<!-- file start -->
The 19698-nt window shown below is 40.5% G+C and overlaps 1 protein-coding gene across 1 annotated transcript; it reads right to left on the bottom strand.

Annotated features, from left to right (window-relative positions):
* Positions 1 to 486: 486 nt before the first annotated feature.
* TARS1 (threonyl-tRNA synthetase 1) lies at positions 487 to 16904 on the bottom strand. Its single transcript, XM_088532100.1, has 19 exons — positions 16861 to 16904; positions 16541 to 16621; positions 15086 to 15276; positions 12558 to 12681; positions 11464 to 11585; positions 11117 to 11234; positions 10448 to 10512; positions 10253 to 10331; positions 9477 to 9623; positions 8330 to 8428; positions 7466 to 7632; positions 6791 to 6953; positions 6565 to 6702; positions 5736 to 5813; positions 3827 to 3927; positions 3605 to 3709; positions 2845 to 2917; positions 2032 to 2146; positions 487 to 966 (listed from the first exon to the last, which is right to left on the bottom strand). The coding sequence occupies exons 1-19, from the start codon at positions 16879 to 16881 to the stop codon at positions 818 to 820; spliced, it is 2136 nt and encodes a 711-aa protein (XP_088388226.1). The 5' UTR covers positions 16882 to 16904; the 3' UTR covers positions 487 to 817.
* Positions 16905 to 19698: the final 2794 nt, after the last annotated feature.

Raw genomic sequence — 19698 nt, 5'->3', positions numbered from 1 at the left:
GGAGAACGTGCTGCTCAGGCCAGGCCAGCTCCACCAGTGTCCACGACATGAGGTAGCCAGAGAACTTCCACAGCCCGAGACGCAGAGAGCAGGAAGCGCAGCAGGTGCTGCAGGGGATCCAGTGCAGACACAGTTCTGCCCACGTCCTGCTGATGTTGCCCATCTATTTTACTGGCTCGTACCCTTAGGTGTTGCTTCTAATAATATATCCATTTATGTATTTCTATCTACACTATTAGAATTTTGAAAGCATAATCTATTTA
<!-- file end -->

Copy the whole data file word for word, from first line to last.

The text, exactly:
The 19698-nt window shown below is 40.5% G+C and overlaps 1 protein-coding gene across 1 annotated transcript; it reads right to left on the bottom strand.

Annotated features, from left to right (window-relative positions):
* Positions 1 to 486: 486 nt before the first annotated feature.
* TARS1 (threonyl-tRNA synthetase 1) lies at positions 487 to 16904 on the bottom strand. Its single transcript, XM_088532100.1, has 19 exons — positions 16861 to 16904; positions 16541 to 16621; positions 15086 to 15276; positions 12558 to 12681; positions 11464 to 11585; positions 11117 to 11234; positions 10448 to 10512; positions 10253 to 10331; positions 9477 to 9623; positions 8330 to 8428; positions 7466 to 7632; positions 6791 to 6953; positions 6565 to 6702; positions 5736 to 5813; positions 3827 to 3927; positions 3605 to 3709; positions 2845 to 2917; positions 2032 to 2146; positions 487 to 966 (listed from the first exon to the last, which is right to left on the bottom strand). The coding sequence occupies exons 1-19, from the start codon at positions 16879 to 16881 to the stop codon at positions 818 to 820; spliced, it is 2136 nt and encodes a 711-aa protein (XP_088388226.1). The 5' UTR covers positions 16882 to 16904; the 3' UTR covers positions 487 to 817.
* Positions 16905 to 19698: the final 2794 nt, after the last annotated feature.

Raw genomic sequence — 19698 nt, 5'->3', positions numbered from 1 at the left:
GGAGAACGTGCTGCTCAGGCCAGGCCAGCTCCACCAGTGTCCACGACATGAGGTAGCCAGAGAACTTCCACAGCCCGAGACGCAGAGAGCAGGAAGCGCAGCAGGTGCTGCAGGGGATCCAGTGCAGACACAGTTCTGCCCACGTCCTGCTGATGTTGCCCATCTATTTTACTGGCTCGTACCCTTAGGTGTTGCTTCTAATAATATATCCATTTATGTATTTCTATCTACACTATTAGAATTTTGAAAGCATAATCTATTTA